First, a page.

Their eyes are shut, their feet splayed and you envy how they fall asleep so easily, so calmly, anywhere. Suddenly, they move in their slumber as if they’re acting out what they do in their waking life and you are awed. Pets dreaming. All mammals do it, some birds. Not fish, reptiles or bugs — they don’t experience REM sleep, it seems — but that little puppy curled at your feet, the kitty sitting on top of the stove, the parakeet roosting on their swing in their cage… studies show that, yep, they’re experiencing something very similar to what we humans do — dreams.
They say that lab rats dream of the maze they’ve just run. How do they know this, you may wonder — and who are “they?” Well, the “they” are scientists and since their life’s work is all about research and study, they have been able to track rat brainwaves and the areas in the brain that are active during sleep coincides almost exactly with the different areas of the course the rodents just ran. It got us thinking — because we are pet people and we want to know these things — what else do our pets dream?
And why are they dreaming?
An animal is an animal, no matter the species
Other than cats — which, thanks to a dude named Michel Jouvet, we know a fair amount about how, why and what runs through their feline heads when they sleep — no one really knows what animals are dreaming. Two gorillas, Koko and Michael, actually sign their dreams to their handlers but besides them, it’s merely educated guesses as to what’s going on during REM.
It stands to reason, however, that humans and our pets who share the same sleep patterns experience dreams in the same way. For example, we tend to relive events from our own lives, albeit tangential and obscured. Our furry friends seem to be seeing and doing that as well. This is part of recreating to help us learn and evolve. It may also be a chance to respond to a risky situation in a way that can’t be done in real life but in dreams there are no consequences. Once our pets reach deep sleep or REM, they’ve been known to reconstruct moments they have experienced in their day-to-day life, such as running, tracking, digging, chasing, etc. while still asleep.
Take Koko and Michael, the two gorillas who can sign their dreams to their caregivers. Koko has lived a warm, caring life. She signs her nocturnal visions in a more traditional way — things that have happened, some places she’s never seen but in her dreams, etc. Michael, on the other hand, was left orphaned as a baby when his entire family was killed by poachers in front of him. He appears to relive this in his dreams because when he comes awake, he frequently signs, “Bad people kill gorillas.”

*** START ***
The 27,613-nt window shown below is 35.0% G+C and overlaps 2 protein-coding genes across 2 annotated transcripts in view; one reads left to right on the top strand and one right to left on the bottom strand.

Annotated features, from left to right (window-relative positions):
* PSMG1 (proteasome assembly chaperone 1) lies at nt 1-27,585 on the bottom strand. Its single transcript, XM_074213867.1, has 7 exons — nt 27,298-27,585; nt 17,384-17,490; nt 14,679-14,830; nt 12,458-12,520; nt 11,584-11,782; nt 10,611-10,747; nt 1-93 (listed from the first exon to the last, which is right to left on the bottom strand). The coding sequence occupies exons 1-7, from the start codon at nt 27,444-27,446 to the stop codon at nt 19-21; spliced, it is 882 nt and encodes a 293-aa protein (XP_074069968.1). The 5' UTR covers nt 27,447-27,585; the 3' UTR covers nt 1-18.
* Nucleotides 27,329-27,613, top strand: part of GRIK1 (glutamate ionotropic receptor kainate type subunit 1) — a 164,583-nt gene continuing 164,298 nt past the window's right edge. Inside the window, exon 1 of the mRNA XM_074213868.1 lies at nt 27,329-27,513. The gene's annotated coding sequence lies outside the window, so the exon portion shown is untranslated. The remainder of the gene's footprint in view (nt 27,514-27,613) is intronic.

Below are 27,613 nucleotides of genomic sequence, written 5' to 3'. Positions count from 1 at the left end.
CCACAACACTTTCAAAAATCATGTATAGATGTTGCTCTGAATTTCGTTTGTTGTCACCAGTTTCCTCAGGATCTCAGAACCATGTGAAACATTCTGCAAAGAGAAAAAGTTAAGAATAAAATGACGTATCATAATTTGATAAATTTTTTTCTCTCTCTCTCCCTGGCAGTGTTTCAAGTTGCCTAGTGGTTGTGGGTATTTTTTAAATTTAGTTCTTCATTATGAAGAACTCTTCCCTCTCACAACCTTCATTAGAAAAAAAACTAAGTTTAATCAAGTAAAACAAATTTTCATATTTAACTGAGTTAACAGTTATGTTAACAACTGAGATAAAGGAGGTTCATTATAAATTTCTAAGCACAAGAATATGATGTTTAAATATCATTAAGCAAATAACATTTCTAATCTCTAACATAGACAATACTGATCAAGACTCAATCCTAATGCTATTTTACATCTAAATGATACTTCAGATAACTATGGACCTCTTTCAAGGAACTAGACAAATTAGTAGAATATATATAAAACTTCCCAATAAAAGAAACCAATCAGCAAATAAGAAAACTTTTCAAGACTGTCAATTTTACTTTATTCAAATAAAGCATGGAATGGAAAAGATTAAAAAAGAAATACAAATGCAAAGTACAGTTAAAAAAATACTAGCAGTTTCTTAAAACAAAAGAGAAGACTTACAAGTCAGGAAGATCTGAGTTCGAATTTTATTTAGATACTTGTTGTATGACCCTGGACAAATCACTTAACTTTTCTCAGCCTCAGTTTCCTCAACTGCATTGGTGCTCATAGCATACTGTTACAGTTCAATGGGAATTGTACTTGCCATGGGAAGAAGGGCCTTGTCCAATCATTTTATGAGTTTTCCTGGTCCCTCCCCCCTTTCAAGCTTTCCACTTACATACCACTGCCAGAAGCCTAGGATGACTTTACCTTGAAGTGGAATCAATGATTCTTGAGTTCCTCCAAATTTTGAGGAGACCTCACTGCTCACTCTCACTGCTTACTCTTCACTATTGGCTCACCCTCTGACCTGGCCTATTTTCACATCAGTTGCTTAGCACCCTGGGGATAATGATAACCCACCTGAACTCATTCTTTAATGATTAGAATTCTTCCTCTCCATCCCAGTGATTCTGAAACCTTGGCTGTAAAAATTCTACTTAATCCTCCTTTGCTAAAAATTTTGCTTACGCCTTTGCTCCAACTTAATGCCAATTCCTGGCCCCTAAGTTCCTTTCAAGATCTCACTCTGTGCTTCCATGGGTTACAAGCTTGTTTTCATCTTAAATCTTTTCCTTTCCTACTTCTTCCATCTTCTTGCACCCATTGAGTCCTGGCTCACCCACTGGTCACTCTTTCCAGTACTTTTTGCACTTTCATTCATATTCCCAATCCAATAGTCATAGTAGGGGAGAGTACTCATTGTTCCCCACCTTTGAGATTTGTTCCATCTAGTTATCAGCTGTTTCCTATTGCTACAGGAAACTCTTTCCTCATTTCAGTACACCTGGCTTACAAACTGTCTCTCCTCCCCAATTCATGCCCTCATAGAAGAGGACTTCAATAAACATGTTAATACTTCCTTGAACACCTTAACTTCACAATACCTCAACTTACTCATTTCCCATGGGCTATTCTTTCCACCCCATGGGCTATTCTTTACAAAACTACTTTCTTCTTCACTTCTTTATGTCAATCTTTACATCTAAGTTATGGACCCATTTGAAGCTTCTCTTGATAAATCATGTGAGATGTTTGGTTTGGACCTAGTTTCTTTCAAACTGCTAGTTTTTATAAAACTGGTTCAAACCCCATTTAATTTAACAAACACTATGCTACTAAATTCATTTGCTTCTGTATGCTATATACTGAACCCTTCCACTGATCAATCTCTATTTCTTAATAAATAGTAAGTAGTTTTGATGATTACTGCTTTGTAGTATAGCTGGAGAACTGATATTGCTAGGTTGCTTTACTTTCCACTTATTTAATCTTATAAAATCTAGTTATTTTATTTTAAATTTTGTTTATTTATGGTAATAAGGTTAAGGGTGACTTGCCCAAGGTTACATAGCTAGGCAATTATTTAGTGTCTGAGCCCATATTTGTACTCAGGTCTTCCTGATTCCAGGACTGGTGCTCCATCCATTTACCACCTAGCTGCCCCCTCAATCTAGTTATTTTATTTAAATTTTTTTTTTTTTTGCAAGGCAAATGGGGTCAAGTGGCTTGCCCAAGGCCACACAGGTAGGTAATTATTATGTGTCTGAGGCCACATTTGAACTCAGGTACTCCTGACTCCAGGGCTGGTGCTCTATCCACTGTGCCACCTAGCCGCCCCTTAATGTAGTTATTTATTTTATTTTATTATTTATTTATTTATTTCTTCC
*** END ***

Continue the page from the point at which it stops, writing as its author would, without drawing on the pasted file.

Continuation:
My older dog does a lot of laughing. Not sure if that’s because she’s happy or her way of letting me know she’s not really a dog at all, but she gets this smile on her graying muzzle then “Yips!” and “Yaps!” with eyes twitching, lips moving. Fun to watch and super weird.
And every bunny I’ve had tends to have a rather fruitful sleep cycle, giant feet moving, ears twitching, super cute yawns that turn into little smiles… These are all minds filled with their simple, beautiful life and reliving those things that make up their everyday.
Now, let’s be real. We have no idea truly what pets and animals are dreaming or even why. They do not speak — other than Koko and Michael the gorillas — and they cannot communicate what they are experiencing in a way humans can certainly and realistically understand. A good night’s sleep strengthens our brain’s ability to learn and remember, so reliving the activity of the day or replaying learning moments in our dreams helps us create better building blocks for memory and absorbing knowledge. And because we share the same REM cycles with our pets, it goes to reason that the why and what we dream is also similar.
I don’t know about you, but I feel a great sense of responsibility in that. Animals are so much a part of my life — and for all of us, actually, especially those of us with pets — that finding out they fall asleep with visions of their daytime dancing in their head makes me want to work that much harder to make their daily lives the true, delicious and well-deserved stuff of dreams.
Something to sleep on.